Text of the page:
Rural schools encouraged to form UNESCO clubs

Education: The canopy in the Yebilaptsa Middle Secondary School compound serves more than just providing shade. It is a place to settle differences.

Whenever students quarrel or have differences, the school’s UNESCO club coordinators take students there and settle arguments. It was named ‘peace house’ in 2010 when it was first built.

It was an idea of a teacher who registered the school as UNESCO Associated Schools (ASPnet) with the Bhutan National Commission for UNESCO by forming a club with a group of students.

The morning assembly speeches student’s deliver are often linked to the priorities of UNESCO, such as peace, poverty, hunger, HIV and AIDS, pollution, climate change, illiteracy, cultural identity, gender and child labour. Through diverse topics, students are educated for International understanding, which now has been extended in various activities in the hostel as well.

About 90 more schools around the country today have UNESCO clubs and they practice Educating for International Understanding (EIU) programme. Each club has a coordinator.

For about 30 new coordinators, Bhutan National Commission for UNESCO conducted a four-day capacity building workshop in Thimphu, which ended yesterday.

The workshop was conducted to teach coordinators to accept diversity, make environmentally conscious and culturally vibrant, so that they disseminated the knowledge to students.

So far, since 2005 when the first club was formed, about 150 coordinators have been given similar trainings.

Vice principal of Pakshikha Central School in Chukha, Udhim Subba, who is also facilitating the workshop said a lot of existing activities in school are similar to that of UNESCO ideals.

“We try to redesign them making it more suitable,” he said. “It is not something that is away from the existing education system.”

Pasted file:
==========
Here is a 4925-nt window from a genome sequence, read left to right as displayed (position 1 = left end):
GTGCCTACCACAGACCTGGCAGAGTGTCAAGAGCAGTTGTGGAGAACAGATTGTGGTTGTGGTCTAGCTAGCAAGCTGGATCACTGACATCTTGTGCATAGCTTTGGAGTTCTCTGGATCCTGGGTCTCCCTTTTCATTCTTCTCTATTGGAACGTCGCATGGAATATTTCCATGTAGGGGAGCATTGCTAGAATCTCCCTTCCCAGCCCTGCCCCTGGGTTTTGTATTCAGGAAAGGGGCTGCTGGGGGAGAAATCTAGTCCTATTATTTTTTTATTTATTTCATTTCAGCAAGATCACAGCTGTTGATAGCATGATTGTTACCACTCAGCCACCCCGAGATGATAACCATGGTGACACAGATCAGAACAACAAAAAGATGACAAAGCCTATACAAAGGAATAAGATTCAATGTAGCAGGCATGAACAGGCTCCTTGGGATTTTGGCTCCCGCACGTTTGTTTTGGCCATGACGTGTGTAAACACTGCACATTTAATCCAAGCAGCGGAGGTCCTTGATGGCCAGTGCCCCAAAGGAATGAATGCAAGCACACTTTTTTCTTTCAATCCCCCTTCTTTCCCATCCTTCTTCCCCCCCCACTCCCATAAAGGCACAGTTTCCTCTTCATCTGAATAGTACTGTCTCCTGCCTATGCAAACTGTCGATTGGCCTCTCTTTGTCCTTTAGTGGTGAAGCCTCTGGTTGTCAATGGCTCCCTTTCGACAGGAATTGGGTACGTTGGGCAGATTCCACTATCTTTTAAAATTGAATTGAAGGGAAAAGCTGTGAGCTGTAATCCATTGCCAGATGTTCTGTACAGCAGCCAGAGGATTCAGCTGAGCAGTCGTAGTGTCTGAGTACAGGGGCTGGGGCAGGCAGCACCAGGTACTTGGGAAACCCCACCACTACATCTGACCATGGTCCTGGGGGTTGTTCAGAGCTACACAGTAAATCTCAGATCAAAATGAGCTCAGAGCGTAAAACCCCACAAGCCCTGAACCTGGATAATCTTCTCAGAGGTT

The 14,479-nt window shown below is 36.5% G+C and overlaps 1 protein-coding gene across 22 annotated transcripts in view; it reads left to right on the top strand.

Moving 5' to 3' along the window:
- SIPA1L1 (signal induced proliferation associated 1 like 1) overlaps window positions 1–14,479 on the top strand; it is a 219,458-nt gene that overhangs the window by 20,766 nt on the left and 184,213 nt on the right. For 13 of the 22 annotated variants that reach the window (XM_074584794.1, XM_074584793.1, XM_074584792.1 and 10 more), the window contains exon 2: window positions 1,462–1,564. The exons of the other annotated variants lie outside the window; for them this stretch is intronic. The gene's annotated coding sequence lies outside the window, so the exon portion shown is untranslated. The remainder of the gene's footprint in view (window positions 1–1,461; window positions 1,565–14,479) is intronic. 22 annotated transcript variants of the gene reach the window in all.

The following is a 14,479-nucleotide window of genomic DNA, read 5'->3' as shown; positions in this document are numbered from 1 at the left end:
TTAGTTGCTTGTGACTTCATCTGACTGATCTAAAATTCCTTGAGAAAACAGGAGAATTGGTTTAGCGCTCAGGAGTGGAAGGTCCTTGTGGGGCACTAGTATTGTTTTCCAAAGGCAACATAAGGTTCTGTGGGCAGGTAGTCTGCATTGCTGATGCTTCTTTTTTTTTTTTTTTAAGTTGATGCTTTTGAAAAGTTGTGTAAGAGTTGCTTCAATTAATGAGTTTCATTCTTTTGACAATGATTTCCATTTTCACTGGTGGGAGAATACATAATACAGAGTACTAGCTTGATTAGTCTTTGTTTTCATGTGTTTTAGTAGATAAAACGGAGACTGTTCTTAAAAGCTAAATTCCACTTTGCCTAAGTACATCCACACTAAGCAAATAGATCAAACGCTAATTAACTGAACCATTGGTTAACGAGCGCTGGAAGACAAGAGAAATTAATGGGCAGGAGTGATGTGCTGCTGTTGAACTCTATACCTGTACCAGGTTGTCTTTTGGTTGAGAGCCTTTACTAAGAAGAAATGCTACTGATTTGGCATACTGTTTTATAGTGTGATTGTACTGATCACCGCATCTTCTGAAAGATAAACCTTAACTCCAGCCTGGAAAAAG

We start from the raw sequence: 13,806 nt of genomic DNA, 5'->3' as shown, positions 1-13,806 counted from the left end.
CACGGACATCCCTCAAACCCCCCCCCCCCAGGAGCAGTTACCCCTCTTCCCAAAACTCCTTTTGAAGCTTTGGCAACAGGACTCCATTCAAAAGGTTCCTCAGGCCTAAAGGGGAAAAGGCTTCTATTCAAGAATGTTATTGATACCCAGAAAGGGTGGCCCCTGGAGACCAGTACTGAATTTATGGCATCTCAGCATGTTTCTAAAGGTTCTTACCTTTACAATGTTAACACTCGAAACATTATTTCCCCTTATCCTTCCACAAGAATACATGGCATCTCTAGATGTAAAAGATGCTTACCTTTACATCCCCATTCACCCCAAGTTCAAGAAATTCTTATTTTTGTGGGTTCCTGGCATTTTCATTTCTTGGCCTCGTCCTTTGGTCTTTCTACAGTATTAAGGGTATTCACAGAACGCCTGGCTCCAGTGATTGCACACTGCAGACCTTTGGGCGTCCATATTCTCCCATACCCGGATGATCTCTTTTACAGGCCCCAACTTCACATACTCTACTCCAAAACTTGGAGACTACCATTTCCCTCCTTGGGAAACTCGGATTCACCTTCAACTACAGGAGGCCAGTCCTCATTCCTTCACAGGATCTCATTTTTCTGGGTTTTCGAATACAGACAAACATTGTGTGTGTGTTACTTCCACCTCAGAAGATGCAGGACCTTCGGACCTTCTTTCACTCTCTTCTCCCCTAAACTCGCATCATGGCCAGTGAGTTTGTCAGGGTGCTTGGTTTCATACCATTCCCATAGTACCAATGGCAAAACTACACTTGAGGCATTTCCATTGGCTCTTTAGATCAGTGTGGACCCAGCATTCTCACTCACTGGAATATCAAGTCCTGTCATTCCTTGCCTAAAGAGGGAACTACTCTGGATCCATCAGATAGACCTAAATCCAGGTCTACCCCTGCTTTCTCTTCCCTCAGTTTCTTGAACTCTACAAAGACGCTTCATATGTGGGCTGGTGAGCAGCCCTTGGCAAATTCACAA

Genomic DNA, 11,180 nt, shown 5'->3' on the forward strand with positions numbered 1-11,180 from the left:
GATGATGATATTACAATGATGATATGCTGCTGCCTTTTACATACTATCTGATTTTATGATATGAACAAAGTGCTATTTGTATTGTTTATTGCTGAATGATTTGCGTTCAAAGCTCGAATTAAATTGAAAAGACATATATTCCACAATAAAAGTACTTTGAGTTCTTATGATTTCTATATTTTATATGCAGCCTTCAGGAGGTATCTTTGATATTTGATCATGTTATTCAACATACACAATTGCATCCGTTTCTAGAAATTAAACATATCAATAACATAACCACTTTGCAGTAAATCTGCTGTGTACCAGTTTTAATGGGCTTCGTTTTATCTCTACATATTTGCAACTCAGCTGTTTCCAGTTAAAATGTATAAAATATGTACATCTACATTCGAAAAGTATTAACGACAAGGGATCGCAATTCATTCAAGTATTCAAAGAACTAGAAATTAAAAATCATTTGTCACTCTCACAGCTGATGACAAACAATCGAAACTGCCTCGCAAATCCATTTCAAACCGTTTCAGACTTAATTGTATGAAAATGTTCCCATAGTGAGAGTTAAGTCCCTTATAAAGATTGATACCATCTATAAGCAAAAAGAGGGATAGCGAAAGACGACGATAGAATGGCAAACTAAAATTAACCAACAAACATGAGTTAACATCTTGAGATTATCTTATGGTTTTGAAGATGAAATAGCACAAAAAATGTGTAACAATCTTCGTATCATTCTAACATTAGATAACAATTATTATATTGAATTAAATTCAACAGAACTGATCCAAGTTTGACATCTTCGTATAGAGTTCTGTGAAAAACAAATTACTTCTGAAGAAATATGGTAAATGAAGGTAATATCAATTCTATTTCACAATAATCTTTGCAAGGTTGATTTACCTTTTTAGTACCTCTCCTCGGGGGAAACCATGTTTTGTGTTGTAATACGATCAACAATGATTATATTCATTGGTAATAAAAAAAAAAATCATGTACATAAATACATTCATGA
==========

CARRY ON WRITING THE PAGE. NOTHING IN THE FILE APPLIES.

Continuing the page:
It is in line with goals of Bhutan education blueprint, Gross National Happiness philosophy and educating for GNH.
One of the participants, principal of Sherubling Higher Secondary School in Trongsa, Pem Dechen said that although there was a club in her school earlier, her understanding of the club’s activity was limited to just observing international days.

Having attended the workshop, she said, she learned how important the clubs are in teaching children values without teachers being bogged down with additional activities.

“A lot of already existing activities can be combined to take a particular programme to another level,” she said. “It is not to burden teacher but to do it consciously so that students remember it thought-out their lives.”

Education ministry’s officiating chief programme officer of Bhutan National Commission for UNESCO, Paimma Lhakden, said ASPnet identifies and diffuses examples of quality education in practice with emphasis on the four ASPnet themes of study: world concerns and the role of the UN system, education for sustainable development, peace and human rights and intercultural learning.

Schools are also encouraged to contribute to international understanding and peace and they place emphasis on UNESCO ideals and the four pillars of learning for the 21st Century: learning to know, learning to do, learning to be and learning to live together.

Paimma Lhakden said through UNESCO clubs, a lot of teachers are getting opportunities for out-country trainings. At least 2-3 teachers along with about 15 others civil servants get trained in capacity building and professional development annually.

“This is in-fact one of the rare platforms for teachers to avail training opportunities,” she said adding that more rural schools are encouraged to join as ASPnet.

Nirmala Pokhrel

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